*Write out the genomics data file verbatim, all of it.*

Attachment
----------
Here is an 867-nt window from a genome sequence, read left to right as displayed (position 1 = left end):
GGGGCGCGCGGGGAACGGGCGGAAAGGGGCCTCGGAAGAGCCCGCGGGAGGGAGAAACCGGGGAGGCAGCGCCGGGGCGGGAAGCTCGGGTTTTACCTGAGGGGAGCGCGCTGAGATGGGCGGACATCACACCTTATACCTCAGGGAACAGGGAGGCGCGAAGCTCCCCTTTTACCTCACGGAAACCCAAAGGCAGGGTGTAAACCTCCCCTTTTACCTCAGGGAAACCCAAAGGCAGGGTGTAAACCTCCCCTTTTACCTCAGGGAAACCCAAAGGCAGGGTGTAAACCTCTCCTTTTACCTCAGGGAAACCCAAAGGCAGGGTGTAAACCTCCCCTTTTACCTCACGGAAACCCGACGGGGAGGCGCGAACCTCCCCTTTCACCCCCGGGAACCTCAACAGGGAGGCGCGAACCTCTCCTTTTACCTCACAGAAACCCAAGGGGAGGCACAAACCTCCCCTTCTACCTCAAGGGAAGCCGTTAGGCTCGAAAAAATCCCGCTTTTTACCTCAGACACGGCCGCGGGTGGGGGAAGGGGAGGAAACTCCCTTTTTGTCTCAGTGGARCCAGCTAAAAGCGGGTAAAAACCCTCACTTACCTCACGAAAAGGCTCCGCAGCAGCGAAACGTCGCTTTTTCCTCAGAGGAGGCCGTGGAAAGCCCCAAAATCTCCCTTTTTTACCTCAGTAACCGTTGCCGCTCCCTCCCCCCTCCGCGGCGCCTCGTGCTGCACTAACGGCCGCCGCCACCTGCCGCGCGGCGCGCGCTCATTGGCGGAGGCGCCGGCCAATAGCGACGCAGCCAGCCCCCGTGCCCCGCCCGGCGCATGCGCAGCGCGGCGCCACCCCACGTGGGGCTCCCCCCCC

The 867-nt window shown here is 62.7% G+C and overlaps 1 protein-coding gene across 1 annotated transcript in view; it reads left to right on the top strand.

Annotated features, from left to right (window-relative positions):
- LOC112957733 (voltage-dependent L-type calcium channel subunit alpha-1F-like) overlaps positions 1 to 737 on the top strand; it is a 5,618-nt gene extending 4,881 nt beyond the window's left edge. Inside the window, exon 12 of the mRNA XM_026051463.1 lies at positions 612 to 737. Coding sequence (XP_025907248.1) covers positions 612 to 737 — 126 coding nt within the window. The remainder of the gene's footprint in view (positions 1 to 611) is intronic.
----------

Here is an 867-nt window from a genome sequence, read left to right as displayed (position 1 = left end):
GGGGCGCGCGGGGAACGGGCGGAAAGGGGCCTCGGAAGAGCCCGCGGGAGGGAGAAACCGGGGAGGCAGCGCCGGGGCGGGAAGCTCGGGTTTTACCTGAGGGGAGCGCGCTGAGATGGGCGGACATCACACCTTATACCTCAGGGAACAGGGAGGCGCGAAGCTCCCCTTTTACCTCACGGAAACCCAAAGGCAGGGTGTAAACCTCCCCTTTTACCTCAGGGAAACCCAAAGGCAGGGTGTAAACCTCCCCTTTTACCTCAGGGAAACCCAAAGGCAGGGTGTAAACCTCTCCTTTTACCTCAGGGAAACCCAAAGGCAGGGTGTAAACCTCCCCTTTTACCTCACGGAAACCCGACGGGGAGGCGCGAACCTCCCCTTTCACCCCCGGGAACCTCAACAGGGAGGCGCGAACCTCTCCTTTTACCTCACAGAAACCCAAGGGGAGGCACAAACCTCCCCTTCTACCTCAAGGGAAGCCGTTAGGCTCGAAAAAATCCCGCTTTTTACCTCAGACACGGCCGCGGGTGGGGGAAGGGGAGGAAACTCCCTTTTTGTCTCAGTGGARCCAGCTAAAAGCGGGTAAAAACCCTCACTTACCTCACGAAAAGGCTCCGCAGCAGCGAAACGTCGCTTTTTCCTCAGAGGAGGCCGTGGAAAGCCCCAAAATCTCCCTTTTTTACCTCAGTAACCGTTGCCGCTCCCTCCCCCCTCCGCGGCGCCTCGTGCTGCACTAACGGCCGCCGCCACCTGCCGCGCGGCGCGCGCTCATTGGCGGAGGCGCCGGCCAATAGCGACGCAGCCAGCCCCCGTGCCCCGCCCGGCGCATGCGCAGCGCGGCGCCACCCCACGTGGGGCTCCCCCCCC

The 867-nt window shown here is 62.7% G+C and overlaps 1 protein-coding gene across 1 annotated transcript in view; it reads left to right on the top strand.

Annotated features, from left to right (window-relative positions):
- LOC112957733 (voltage-dependent L-type calcium channel subunit alpha-1F-like) overlaps positions 1 to 737 on the top strand; it is a 5,618-nt gene extending 4,881 nt beyond the window's left edge. Inside the window, exon 12 of the mRNA XM_026051463.1 lies at positions 612 to 737. Coding sequence (XP_025907248.1) covers positions 612 to 737 — 126 coding nt within the window. The remainder of the gene's footprint in view (positions 1 to 611) is intronic.